University of Texas professor Ryan Streeter wrote of the scholarly concern over the ever-widening regulatory state: Murray’s “By the People,” Jay Sekulow’s “Undemocratic,” and Phillip Hamburger’s “Is Administrative Law Unlawful?” We should add Johns Hopkins’ Steven Teles’s research on the growing complexity of government action; University of Pennsylvania’s John DiIulio’s argument about the federal government sprawl into state, local, and nonprofit activity; and the Brookings Institution’s Philip Wallach’s “The Administrative State’s Legitimacy Crisis.”
Sapped of power by all of these factors, many of our fellow citizens self-organized in the aptly named Tea Party movement. But little seemed to change. The angry upshot is the political analog of the medical condition “John Henryism,” when disadvantaged individuals exert great energy to improve their condition but repeatedly fail and suffer ill health. Indeed, Princeton’s Anne Case recently wrote of the spike in “deaths of despair”—suicides, overdoses, alcoholism—among white working-class Americans.
The Personification of a Petition for Power
It is in this context that we might place two of the most infuriating elements of Trumpism: his unapologetic bellicosity and his preposterous policy proposals, like making Mexico pay for a wall and erasing trillions in debt by coercing China to accept better trade deals. Trump is purely the personification of a petition for power.
Many movement leaders have admirably opposed Trump’s proposals and admonished his campaign’s recklessness. But the Trumpism-as-riot lens reveals that in two ways we’ve come up short. First, there’s been hardheartedness aimed at his supporters. National Review’s Kevin Williamson infamously wrote, “They failed themselves… Nothing happened to them.” Their “welfare dependency, the drug and alcohol addiction, the family anarchy” are the causes, not the effects, of suffering. His colleague David French agrees: the white working-class are “killing themselves and destroying their families.” No John Henryism here; “Millions of Americans aren’t doing their best. Indeed, they’re barely trying.” Conservative commentator Erick Erickson tweeted, “A lot of Trump voters have failed at life and blame others for their own poor decisions.”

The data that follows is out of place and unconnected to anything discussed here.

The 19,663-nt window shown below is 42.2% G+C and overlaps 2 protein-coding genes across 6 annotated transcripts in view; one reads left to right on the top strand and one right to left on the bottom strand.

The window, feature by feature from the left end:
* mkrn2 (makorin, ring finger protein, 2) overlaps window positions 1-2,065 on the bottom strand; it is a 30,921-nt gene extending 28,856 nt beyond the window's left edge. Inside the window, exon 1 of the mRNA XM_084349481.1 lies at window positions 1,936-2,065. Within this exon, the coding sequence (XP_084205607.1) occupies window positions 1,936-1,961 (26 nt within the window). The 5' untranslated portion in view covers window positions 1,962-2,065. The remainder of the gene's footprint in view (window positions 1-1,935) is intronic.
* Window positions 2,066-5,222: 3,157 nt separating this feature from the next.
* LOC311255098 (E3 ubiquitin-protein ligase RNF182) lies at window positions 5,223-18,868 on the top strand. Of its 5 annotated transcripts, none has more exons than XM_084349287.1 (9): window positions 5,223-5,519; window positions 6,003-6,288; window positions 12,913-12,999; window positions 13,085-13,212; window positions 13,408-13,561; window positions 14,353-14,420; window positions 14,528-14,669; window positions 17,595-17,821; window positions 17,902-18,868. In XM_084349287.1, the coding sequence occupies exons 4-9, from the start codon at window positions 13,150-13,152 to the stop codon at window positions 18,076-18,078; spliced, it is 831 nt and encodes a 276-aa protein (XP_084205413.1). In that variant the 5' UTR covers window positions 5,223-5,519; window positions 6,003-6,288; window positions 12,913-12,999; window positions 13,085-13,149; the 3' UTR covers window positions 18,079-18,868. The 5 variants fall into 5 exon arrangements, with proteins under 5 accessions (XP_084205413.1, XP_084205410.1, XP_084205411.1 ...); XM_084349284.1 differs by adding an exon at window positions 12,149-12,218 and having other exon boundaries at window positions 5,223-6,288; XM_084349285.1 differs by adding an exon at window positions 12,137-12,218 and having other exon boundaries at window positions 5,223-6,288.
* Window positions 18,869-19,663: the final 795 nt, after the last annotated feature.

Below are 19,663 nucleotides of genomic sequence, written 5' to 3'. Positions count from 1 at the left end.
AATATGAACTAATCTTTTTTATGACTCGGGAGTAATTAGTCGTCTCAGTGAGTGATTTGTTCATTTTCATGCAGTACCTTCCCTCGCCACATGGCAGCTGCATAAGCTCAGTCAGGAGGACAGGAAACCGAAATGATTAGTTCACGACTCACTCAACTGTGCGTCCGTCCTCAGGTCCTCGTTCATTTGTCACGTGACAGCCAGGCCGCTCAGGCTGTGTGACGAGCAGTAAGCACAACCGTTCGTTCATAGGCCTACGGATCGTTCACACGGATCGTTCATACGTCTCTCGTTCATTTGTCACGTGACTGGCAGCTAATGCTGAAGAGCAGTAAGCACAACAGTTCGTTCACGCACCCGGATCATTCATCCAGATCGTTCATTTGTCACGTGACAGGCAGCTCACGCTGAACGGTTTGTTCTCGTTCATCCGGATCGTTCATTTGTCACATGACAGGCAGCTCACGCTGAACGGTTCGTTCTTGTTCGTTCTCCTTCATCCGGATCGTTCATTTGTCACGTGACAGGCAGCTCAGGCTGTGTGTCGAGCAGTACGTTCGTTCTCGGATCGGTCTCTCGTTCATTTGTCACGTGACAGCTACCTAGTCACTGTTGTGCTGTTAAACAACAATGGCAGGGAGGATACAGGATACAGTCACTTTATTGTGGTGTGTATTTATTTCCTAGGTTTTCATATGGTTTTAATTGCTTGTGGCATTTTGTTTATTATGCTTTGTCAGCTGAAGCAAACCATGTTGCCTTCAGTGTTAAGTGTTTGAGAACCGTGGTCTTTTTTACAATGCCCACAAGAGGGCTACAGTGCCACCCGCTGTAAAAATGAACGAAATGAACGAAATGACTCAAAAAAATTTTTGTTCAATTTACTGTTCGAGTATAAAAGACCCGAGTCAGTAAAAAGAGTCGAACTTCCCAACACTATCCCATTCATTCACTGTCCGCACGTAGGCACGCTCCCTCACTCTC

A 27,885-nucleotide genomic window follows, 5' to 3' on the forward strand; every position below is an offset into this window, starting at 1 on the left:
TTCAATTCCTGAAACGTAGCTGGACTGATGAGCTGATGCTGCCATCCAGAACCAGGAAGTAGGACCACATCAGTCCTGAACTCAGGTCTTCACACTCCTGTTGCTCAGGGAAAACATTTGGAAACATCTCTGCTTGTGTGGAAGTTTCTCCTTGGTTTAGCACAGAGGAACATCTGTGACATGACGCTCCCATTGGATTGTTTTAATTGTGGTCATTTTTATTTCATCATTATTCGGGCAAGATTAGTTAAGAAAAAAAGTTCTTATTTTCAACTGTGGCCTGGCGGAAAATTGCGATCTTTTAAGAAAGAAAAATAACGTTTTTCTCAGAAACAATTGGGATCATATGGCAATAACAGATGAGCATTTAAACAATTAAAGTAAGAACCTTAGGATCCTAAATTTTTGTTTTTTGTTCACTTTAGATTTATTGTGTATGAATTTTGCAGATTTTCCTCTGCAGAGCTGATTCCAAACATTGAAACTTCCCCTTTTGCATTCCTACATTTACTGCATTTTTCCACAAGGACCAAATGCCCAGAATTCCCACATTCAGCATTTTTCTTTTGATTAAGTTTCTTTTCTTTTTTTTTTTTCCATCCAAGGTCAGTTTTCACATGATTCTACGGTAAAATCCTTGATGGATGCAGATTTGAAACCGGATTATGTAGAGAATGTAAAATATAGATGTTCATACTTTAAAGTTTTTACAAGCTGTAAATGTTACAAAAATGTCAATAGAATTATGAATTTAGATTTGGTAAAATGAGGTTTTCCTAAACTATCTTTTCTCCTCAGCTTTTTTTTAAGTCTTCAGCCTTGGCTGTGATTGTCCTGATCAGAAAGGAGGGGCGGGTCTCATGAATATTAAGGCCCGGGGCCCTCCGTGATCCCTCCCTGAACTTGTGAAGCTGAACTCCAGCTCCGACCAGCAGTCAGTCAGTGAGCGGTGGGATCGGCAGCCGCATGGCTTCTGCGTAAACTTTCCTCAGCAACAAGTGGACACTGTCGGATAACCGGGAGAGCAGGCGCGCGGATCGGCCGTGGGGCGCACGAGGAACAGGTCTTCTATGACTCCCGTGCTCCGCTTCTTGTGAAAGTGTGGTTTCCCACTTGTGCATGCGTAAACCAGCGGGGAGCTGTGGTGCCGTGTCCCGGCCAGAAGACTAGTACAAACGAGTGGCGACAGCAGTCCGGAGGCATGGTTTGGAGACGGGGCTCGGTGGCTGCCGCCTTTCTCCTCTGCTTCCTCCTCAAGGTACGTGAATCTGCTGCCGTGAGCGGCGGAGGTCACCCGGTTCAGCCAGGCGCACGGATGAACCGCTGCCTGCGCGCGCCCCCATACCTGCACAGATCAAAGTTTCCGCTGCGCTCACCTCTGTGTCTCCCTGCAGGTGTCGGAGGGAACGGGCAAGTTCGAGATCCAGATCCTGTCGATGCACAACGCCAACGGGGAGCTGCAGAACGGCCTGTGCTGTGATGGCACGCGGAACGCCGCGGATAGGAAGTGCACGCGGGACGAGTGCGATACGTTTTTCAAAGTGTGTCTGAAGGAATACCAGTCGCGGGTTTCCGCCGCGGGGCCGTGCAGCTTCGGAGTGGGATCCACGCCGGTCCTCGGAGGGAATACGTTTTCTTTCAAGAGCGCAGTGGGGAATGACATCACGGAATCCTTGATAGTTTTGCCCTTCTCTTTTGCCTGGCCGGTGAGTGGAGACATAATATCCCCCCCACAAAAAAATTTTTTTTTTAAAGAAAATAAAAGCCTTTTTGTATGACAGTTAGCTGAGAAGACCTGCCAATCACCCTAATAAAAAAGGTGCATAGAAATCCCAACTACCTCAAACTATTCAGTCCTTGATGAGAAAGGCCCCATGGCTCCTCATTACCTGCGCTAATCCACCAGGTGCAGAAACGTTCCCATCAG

In hindsight, we might’ve done more to show we were listening to, in the words of Michael Brendan Dougherty, the “distress signal” underlying Trump’s campaign. In this vein, it’s worth wondering if even House Speaker Paul Ryan’s well-intentioned speech asking for political civility was received as “please use your inside voices” by people screaming to be heard.
Conservatives’ other shortcoming was mishandling efforts to deny Trump the GOP nomination. Trump proved a damnable good fit for these truculent times and no one figured out how to appropriate the legitimate elements of his style or substance. Instead, our response enabled him to say, “The elites can’t beat me so they’re cheating.”